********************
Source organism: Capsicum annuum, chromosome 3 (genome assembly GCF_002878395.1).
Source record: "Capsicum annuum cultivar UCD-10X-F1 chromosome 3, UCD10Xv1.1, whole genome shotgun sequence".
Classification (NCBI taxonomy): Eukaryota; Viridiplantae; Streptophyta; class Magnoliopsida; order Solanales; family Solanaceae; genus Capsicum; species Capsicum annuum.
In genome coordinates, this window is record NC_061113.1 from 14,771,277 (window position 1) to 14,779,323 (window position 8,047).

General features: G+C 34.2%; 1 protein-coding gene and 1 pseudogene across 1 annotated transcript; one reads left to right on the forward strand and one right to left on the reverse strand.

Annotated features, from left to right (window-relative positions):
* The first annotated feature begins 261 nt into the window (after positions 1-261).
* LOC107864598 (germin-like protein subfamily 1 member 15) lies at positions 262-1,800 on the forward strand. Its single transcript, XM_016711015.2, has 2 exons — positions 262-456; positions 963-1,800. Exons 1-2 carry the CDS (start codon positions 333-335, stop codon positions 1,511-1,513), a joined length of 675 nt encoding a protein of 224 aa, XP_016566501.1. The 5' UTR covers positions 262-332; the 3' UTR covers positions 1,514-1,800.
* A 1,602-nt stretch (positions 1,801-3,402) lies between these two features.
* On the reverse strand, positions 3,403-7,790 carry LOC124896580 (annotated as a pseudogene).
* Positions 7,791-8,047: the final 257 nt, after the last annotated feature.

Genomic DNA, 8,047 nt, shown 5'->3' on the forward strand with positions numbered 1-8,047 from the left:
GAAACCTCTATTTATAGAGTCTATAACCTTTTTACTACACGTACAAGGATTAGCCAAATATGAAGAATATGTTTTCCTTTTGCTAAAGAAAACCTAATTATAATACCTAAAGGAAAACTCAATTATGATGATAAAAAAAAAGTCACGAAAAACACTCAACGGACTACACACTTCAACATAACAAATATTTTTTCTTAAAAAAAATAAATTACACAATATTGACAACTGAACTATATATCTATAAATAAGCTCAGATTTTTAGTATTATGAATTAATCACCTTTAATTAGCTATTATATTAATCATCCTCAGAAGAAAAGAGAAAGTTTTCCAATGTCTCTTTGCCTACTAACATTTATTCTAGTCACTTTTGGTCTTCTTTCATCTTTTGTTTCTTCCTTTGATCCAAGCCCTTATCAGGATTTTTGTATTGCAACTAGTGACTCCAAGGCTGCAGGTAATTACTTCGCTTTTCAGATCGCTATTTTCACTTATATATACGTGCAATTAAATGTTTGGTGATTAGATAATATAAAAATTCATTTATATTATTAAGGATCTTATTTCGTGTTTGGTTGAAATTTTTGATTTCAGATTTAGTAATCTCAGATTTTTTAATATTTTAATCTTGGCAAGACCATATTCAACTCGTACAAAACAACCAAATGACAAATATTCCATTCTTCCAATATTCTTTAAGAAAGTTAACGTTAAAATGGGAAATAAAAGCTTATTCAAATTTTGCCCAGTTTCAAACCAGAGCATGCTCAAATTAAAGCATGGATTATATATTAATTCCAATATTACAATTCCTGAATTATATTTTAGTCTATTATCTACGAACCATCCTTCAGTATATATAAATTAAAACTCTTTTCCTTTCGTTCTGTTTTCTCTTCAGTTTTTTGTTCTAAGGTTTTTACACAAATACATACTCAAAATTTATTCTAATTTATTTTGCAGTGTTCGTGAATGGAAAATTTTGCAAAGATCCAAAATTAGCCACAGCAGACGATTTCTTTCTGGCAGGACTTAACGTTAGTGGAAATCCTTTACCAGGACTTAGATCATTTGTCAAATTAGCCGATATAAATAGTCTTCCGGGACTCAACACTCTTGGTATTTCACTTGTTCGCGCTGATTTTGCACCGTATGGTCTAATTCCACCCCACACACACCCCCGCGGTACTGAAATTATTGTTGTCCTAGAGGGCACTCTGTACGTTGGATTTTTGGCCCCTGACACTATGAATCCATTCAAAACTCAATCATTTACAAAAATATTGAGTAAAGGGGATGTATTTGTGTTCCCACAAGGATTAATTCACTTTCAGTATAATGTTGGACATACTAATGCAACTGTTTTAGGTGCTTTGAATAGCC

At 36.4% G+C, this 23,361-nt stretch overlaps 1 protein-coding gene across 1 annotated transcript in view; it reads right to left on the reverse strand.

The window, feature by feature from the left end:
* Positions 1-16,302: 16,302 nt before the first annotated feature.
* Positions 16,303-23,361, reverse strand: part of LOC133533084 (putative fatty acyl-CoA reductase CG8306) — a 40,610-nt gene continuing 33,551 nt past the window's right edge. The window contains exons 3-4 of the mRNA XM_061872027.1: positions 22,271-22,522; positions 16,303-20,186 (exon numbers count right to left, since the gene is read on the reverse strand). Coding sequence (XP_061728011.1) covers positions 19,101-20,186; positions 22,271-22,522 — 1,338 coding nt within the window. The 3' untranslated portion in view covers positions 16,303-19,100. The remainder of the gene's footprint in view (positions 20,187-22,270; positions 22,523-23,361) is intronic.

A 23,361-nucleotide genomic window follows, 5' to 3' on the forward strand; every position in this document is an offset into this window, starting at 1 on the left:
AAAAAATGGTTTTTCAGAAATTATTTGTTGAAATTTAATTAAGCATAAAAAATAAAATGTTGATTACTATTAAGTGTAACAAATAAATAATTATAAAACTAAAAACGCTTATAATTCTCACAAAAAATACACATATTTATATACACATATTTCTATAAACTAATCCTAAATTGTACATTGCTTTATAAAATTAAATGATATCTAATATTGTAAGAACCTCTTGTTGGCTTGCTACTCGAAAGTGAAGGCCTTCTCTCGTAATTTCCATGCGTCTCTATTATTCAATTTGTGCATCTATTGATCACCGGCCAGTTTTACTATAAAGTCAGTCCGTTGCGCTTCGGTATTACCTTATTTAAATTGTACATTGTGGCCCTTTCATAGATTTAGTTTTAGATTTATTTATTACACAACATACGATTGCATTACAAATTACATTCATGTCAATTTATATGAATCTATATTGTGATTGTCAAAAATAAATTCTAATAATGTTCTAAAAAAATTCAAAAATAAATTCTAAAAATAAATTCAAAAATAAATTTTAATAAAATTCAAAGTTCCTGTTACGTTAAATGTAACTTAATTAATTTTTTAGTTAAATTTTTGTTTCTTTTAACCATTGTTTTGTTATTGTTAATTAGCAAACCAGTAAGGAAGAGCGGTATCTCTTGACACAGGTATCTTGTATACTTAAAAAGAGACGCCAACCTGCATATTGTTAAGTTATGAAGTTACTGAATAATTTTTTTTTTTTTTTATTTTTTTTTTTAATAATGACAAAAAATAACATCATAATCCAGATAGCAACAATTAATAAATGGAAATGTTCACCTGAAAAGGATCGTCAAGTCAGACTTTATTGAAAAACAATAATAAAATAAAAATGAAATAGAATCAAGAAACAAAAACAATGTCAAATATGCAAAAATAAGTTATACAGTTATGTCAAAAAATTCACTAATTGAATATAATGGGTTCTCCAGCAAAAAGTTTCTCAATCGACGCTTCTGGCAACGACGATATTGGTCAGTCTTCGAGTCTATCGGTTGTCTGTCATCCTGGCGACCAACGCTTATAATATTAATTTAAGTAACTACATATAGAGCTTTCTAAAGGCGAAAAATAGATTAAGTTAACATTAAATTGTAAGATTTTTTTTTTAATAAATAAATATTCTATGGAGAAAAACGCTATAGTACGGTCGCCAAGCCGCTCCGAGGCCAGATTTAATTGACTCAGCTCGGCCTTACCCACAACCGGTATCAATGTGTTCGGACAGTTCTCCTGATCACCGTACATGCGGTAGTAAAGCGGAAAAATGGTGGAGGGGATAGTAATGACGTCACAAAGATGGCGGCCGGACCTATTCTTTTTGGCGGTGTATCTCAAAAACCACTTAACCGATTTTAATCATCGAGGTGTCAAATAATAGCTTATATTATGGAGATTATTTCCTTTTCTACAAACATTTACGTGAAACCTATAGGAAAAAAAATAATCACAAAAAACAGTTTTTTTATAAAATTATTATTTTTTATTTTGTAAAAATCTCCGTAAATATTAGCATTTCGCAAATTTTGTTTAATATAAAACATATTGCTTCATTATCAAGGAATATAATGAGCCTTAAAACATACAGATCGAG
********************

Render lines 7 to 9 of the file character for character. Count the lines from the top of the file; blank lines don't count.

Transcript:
* The first annotated feature begins 261 nt into the window (after positions 1-261).
* LOC107864598 (germin-like protein subfamily 1 member 15) lies at positions 262-1,800 on the forward strand. Its single transcript, XM_016711015.2, has 2 exons — positions 262-456; positions 963-1,800. Exons 1-2 carry the CDS (start codon positions 333-335, stop codon positions 1,511-1,513), a joined length of 675 nt encoding a protein of 224 aa, XP_016566501.1. The 5' UTR covers positions 262-332; the 3' UTR covers positions 1,514-1,800.
* A 1,602-nt stretch (positions 1,801-3,402) lies between these two features.